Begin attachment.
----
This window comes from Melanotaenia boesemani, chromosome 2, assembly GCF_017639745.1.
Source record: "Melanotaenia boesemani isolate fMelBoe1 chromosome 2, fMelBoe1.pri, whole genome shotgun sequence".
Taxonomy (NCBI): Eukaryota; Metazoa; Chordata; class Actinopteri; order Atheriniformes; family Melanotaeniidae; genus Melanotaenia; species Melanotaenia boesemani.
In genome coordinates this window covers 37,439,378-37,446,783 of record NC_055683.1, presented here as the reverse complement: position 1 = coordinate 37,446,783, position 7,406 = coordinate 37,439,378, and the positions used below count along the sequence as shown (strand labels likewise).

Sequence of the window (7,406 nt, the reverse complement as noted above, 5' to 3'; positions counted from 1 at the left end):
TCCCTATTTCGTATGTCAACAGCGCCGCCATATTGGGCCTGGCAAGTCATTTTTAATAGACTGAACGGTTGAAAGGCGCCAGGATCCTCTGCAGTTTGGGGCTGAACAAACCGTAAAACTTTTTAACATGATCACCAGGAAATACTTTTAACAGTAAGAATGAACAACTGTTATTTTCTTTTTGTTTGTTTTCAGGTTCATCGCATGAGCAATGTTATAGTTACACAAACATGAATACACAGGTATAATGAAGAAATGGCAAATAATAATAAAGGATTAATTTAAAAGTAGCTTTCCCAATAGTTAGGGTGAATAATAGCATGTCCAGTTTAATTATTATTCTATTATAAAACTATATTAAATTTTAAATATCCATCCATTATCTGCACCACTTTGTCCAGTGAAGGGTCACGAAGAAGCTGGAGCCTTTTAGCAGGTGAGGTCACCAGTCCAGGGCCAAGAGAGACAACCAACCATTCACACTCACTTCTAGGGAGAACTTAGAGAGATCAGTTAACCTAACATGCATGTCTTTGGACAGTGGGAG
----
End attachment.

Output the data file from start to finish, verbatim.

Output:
This window comes from Melanotaenia boesemani, chromosome 2, assembly GCF_017639745.1.
Source record: "Melanotaenia boesemani isolate fMelBoe1 chromosome 2, fMelBoe1.pri, whole genome shotgun sequence".
Taxonomy (NCBI): Eukaryota; Metazoa; Chordata; class Actinopteri; order Atheriniformes; family Melanotaeniidae; genus Melanotaenia; species Melanotaenia boesemani.
In genome coordinates this window covers 37,439,378-37,446,783 of record NC_055683.1, presented here as the reverse complement: position 1 = coordinate 37,446,783, position 7,406 = coordinate 37,439,378, and the positions used below count along the sequence as shown (strand labels likewise).

Sequence of the window (7,406 nt, the reverse complement as noted above, 5' to 3'; positions counted from 1 at the left end):
TCCCTATTTCGTATGTCAACAGCGCCGCCATATTGGGCCTGGCAAGTCATTTTTAATAGACTGAACGGTTGAAAGGCGCCAGGATCCTCTGCAGTTTGGGGCTGAACAAACCGTAAAACTTTTTAACATGATCACCAGGAAATACTTTTAACAGTAAGAATGAACAACTGTTATTTTCTTTTTGTTTGTTTTCAGGTTCATCGCATGAGCAATGTTATAGTTACACAAACATGAATACACAGGTATAATGAAGAAATGGCAAATAATAATAAAGGATTAATTTAAAAGTAGCTTTCCCAATAGTTAGGGTGAATAATAGCATGTCCAGTTTAATTATTATTCTATTATAAAACTATATTAAATTTTAAATATCCATCCATTATCTGCACCACTTTGTCCAGTGAAGGGTCACGAAGAAGCTGGAGCCTTTTAGCAGGTGAGGTCACCAGTCCAGGGCCAAGAGAGACAACCAACCATTCACACTCACTTCTAGGGAGAACTTAGAGAGATCAGTTAACCTAACATGCATGTCTTTGGACAGTGGGAG